In its response to the FSA discussion paper on platforms, Tisa says disclosure outcomes, which meet the FSA’s requirement for transparency of platform charges can be delivered without imposing an outright ban on rebates.
Director of portfolio and retirement planning Malcolm Small says the FSA’s approach is “fraught with potential unintended consequences”.
He says: “Whilst there are some practices that may be considered undesirable, I am concerned that the proposed regulatory approach is fraught with potential unintended consequences.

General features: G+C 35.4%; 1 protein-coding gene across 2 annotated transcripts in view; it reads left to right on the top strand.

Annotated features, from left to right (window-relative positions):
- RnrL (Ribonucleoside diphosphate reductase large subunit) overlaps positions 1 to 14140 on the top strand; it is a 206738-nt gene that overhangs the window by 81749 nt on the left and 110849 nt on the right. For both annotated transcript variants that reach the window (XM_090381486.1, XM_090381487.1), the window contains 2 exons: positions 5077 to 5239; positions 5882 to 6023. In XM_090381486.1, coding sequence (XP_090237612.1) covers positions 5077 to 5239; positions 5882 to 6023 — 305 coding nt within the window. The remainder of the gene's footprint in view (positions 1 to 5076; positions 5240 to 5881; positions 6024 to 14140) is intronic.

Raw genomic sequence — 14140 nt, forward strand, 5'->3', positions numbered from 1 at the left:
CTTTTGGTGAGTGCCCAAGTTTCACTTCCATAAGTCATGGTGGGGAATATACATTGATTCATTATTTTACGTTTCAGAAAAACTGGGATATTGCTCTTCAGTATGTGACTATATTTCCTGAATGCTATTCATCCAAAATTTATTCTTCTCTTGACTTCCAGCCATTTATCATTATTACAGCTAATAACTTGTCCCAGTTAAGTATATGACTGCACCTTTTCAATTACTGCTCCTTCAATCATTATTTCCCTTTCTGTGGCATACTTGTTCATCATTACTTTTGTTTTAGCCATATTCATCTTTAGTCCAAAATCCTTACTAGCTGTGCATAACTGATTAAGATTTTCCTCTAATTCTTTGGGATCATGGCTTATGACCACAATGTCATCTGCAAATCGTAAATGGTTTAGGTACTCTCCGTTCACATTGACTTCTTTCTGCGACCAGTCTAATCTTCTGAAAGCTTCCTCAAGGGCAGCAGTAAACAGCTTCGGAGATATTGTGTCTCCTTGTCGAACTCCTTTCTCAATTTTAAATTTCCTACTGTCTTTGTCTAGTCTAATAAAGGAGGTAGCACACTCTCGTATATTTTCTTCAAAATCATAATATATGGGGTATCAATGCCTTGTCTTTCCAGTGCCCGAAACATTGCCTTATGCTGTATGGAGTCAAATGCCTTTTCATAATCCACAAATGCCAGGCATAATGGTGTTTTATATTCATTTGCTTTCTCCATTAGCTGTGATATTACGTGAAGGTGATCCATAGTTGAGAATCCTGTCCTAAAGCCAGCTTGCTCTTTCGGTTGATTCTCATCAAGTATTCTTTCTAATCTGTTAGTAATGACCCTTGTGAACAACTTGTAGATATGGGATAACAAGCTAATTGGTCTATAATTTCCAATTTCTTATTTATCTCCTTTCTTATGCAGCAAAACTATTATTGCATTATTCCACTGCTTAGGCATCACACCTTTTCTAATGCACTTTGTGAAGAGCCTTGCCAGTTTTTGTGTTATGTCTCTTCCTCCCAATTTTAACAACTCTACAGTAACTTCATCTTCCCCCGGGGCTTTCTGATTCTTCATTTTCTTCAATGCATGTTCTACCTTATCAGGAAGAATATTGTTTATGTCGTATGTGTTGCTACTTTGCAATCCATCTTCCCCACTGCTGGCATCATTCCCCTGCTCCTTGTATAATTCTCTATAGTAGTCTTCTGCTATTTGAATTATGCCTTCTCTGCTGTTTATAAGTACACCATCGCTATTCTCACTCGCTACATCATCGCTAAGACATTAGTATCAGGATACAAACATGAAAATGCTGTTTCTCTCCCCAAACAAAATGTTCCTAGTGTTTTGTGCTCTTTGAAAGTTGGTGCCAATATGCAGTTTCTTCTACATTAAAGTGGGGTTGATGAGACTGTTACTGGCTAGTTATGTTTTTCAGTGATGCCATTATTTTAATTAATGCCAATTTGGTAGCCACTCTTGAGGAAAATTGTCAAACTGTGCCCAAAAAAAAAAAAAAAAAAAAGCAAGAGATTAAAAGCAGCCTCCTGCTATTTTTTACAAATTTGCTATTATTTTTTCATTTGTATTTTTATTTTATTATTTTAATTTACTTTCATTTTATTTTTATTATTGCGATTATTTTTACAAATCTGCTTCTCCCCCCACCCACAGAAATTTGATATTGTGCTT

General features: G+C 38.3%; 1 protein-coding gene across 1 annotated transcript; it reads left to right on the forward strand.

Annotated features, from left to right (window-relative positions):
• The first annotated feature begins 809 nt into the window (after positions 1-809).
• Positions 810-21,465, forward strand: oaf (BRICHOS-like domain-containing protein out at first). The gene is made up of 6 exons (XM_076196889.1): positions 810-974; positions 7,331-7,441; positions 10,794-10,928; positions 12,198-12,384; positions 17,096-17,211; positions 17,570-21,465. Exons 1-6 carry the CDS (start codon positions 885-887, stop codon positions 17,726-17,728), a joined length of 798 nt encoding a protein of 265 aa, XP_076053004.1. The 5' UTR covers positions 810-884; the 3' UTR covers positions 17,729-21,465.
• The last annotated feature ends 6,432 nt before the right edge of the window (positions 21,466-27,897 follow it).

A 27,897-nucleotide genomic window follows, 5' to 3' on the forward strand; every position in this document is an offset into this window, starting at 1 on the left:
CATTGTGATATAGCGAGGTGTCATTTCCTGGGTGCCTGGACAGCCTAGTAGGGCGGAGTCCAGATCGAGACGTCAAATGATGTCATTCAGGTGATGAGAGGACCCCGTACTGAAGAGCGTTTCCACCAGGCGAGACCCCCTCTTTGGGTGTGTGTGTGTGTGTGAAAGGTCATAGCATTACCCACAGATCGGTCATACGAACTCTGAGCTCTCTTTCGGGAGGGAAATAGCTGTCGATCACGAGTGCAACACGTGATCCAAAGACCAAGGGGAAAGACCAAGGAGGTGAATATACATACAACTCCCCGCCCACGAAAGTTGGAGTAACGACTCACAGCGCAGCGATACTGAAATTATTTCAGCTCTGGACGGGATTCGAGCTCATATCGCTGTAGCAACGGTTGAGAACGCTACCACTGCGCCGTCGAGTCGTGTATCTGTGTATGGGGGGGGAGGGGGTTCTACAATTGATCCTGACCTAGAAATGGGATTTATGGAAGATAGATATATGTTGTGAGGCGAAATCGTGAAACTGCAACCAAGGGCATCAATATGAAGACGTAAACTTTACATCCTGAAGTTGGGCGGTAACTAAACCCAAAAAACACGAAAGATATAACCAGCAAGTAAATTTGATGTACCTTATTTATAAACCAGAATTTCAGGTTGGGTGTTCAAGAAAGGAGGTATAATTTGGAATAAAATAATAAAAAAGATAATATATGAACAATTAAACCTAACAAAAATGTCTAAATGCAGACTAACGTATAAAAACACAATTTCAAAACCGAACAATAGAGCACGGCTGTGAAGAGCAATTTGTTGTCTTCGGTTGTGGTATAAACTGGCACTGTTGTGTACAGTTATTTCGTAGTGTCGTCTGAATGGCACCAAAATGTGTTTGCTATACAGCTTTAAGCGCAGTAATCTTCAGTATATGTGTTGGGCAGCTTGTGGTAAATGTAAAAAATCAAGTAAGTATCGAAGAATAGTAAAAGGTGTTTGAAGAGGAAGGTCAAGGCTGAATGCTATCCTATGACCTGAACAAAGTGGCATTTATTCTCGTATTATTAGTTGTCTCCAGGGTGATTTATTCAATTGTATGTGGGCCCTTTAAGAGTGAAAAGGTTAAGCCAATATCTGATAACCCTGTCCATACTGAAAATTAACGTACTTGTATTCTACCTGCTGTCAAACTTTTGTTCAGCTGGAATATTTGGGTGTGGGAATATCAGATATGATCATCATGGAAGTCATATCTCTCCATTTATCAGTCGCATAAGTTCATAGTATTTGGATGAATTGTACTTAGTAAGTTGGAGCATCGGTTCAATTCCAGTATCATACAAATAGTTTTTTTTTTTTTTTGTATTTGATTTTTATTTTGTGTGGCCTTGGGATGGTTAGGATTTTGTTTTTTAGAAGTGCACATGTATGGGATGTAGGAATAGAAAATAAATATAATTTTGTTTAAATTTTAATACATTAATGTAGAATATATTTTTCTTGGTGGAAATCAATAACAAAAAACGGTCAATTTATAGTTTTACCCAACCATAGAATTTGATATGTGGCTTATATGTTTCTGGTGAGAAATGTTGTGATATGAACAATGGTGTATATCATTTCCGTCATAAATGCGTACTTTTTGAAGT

“The FSA has made considerable efforts and this discussion paper displays a thorough understanding of the wrap and platform market and the issues within it.
“There is much to agree with, however, its directions of travel gives us cause for concern in some areas. I hope that we can work proactively with the FSA to address these concerns.”
Tisa says a ban on rebates from fund managers to providers and from platforms to consumers would “strike at the heart” of legitimate operating models and pricing structures.
It adds that the possible ban on rebates is not matched by proposals to restrict such payments from fund managers to life and pension fund companies.
Tisa says the focus on rebates for advised business rather than execution-only creates an unlevel playing field as platforms will have to operate two different models.